Reconciliation- Romans 5:6-12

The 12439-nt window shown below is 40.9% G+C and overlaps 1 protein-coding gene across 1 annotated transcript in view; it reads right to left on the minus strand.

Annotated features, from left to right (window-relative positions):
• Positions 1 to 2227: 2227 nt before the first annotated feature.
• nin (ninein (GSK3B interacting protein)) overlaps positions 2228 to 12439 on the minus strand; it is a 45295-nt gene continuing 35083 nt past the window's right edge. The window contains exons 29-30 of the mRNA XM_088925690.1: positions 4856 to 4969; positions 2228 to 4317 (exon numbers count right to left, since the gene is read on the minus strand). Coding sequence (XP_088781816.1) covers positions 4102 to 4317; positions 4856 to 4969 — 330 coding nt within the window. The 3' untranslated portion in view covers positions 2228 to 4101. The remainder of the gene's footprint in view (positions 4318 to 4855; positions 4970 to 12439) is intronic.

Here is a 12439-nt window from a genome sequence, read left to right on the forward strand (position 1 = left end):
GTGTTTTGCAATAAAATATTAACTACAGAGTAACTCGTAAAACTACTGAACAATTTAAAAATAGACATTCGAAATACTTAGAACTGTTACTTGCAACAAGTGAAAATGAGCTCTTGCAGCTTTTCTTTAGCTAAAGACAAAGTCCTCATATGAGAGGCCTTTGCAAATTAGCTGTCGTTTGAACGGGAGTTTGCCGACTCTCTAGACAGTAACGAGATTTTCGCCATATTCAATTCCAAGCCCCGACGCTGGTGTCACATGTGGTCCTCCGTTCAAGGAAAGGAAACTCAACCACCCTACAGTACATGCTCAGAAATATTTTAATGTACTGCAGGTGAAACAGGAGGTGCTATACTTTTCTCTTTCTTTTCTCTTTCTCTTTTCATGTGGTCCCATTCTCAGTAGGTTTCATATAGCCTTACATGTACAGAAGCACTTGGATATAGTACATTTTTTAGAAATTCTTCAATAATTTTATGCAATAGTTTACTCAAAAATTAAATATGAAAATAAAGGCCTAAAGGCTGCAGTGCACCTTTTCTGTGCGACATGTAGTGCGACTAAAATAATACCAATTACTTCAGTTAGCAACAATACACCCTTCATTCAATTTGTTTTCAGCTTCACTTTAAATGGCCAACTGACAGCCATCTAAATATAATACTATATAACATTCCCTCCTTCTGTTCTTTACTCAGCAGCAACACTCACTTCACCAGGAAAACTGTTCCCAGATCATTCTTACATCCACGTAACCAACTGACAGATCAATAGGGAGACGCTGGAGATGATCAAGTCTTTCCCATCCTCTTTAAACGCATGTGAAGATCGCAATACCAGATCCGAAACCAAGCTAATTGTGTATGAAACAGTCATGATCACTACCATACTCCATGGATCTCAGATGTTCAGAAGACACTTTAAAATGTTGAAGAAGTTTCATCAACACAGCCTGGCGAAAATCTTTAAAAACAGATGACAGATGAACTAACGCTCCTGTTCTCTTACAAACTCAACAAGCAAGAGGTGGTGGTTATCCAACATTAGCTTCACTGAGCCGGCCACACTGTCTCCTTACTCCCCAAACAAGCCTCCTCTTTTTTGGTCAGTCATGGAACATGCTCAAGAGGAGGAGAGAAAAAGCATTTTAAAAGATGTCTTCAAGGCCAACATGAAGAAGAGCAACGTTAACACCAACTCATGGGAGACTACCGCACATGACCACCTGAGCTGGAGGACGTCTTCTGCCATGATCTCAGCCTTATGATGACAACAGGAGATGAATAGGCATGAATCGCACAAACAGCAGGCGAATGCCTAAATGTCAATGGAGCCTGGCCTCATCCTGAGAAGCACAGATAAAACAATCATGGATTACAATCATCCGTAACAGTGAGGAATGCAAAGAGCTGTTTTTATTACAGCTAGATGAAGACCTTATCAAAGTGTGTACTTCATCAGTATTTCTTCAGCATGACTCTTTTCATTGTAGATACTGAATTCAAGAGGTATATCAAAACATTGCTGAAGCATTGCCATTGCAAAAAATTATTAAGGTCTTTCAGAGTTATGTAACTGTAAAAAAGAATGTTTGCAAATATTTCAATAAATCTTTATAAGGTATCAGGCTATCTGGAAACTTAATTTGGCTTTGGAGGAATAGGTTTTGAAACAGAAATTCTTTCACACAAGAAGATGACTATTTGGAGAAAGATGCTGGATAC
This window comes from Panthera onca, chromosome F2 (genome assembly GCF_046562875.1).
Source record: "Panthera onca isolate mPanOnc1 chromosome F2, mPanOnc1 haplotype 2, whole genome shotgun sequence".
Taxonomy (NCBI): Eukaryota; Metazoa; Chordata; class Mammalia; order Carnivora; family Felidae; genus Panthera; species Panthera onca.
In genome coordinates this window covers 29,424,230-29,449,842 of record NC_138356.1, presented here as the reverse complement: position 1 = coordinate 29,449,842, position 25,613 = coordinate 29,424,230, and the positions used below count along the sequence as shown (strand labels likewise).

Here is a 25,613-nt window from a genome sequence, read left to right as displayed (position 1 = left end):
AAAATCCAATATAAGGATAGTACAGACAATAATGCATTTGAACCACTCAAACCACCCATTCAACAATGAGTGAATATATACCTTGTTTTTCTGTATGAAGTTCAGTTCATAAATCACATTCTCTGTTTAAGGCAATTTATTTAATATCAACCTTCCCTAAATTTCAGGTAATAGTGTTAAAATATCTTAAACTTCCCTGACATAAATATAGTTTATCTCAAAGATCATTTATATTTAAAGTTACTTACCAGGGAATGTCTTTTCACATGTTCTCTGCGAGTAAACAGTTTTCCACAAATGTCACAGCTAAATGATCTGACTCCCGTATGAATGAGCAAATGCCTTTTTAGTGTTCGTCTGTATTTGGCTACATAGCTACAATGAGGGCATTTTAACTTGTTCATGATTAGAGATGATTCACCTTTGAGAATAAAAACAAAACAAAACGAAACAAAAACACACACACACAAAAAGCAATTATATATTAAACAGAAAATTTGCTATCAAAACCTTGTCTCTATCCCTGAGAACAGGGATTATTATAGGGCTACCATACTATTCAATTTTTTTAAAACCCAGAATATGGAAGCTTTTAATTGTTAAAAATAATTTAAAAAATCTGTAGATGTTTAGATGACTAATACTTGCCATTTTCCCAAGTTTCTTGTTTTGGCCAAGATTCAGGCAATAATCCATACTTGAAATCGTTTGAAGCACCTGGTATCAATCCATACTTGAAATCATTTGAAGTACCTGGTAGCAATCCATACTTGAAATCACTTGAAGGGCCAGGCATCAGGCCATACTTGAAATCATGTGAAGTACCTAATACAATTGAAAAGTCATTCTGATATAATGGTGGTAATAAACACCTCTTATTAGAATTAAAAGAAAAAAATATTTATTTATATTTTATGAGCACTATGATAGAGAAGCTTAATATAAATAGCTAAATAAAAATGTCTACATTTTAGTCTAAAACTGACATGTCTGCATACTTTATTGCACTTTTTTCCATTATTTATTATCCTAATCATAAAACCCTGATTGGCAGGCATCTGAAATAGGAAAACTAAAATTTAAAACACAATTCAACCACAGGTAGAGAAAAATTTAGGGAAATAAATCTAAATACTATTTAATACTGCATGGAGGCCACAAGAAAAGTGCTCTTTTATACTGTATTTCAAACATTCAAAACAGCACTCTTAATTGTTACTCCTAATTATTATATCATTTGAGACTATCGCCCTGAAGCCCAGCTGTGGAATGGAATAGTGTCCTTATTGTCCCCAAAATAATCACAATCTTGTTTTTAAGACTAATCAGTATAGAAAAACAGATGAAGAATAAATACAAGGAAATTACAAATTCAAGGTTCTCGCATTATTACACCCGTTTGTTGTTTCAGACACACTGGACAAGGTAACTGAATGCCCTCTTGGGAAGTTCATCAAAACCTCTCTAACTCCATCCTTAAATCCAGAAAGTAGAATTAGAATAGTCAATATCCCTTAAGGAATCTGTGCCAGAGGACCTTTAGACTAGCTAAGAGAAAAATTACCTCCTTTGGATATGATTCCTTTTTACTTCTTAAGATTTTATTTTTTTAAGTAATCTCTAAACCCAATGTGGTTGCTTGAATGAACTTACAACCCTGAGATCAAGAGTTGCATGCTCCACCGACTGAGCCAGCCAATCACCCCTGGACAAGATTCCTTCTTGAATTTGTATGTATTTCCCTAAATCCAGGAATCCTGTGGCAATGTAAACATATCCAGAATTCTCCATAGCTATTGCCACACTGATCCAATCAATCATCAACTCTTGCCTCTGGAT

In this passage, Paul presents to us one of the fundamental doctrines of the New Testament, the doctrine of reconciliation, that human beings have been reconciled to God, that the relationship broken by sin has been restored and man can now embrace this reconciliation. This post will examine exactly what reconciliation is, as well as how it has been accomplished through this passage in Romans. So just what is reconciliation? The Greek word Paul uses for reconciliation is katallasso, which speaks to both what reconciliation is and how it is accomplished. The word literally means “to exchange for equivalent value”, and what Paul is communicating through its usage is that man has incurred a debt against God due to his sin, this sin has caused a break in the relationship between God and man, and this debt must be satisfied in order for the relationship to be restored. The debt must be paid, and an exchange of equivalent value is needed in order to satisfy the debt and bring “reconciliation”. This is what reconciliation is, and our passage in Romans 5 tells us how this reconciliation was accomplished. We begin in verse 6, in which Paul tells us that at “just the right time, when we were still powerless, Christ died for the ungodly”. At a time determined and known only by God (for only He knows what the “right time” truly is), “Christ died for the ungodly”, to bring about their reconciliation. Our sin incurs a debt against God, and since God is infinite, our sin incurs a debt of infinite measure, a debt which our passage tells us we are “powerless” to repay ourselves. This is because reconciliation requires an exchange of something of equivalent value, and we have nothing of equivalent value to exchange, nothing to offer which would bring about our reconciliation. We were unable to reconcile ourselves to God, powerless to bring it about through our own efforts, unable to restore the relationship broken by Adam’s sin through our own efforts. If the broken relationship had any hope of being restored, God would have to do so, and do so at “just the right time”. Something of equivalent value was needed to exchange in order to satisfy the debt that caused the breach in the relationship, and we had nothing of equivalent value to offer, we were “still powerless”. So what did God do in order to bring about reconciliation, what did He do that we were powerless to do ourselves? He became one of us! This is why the incarnation is a foundational and necessary Christian doctrine, and a denial of the incarnation is a denial of the faith and a denial of salvation itself. Our sin against an infinite God resulted in our incurring a debt of infinite measure, and something of infinite value, something of equivalent value to the debt, was required to be exchanged in order to satisfy the debt and bring about the restoration of the relationship. Since Jesus Christ was fully God, God in flesh, He too is infinite. God came as a man and “offered Himself” (Hebrews 7:27) as an exchange of equivalent value, a sacrifice of equal value to our sin, a sacrifice sufficient to pay in full the debt we had incurred and bring about our reconciliation. This could only be accomplished by God, and needed to be accomplished by man, so God came as a man, lived the life we could not live, paid the debt we could not pay, and died the death we deserve to die, all in order to bring about the reconciliation we were powerless to bring about ourselves. Jesus died in our place and on our behalf, God came as one of us and did all that is required to bring about reconciliation, to allow us to “draw near to God” (Hebrews 10:22), to live in an intimate relationship of mutual love with our creator. All of this has been provided for us, and all we need to do to live in this relationship is to accept the reconciliation that has been provided. Jesus has done it all, and all we need to do is respond in faith to what He has already done, then we will be able to live out our lives in an ever more intimate relationship with the one who loves us even more than we love ourselves. Our next several posts will further examine this doctrine of reconciliation, examining just what it means and how it is to impact our lives.

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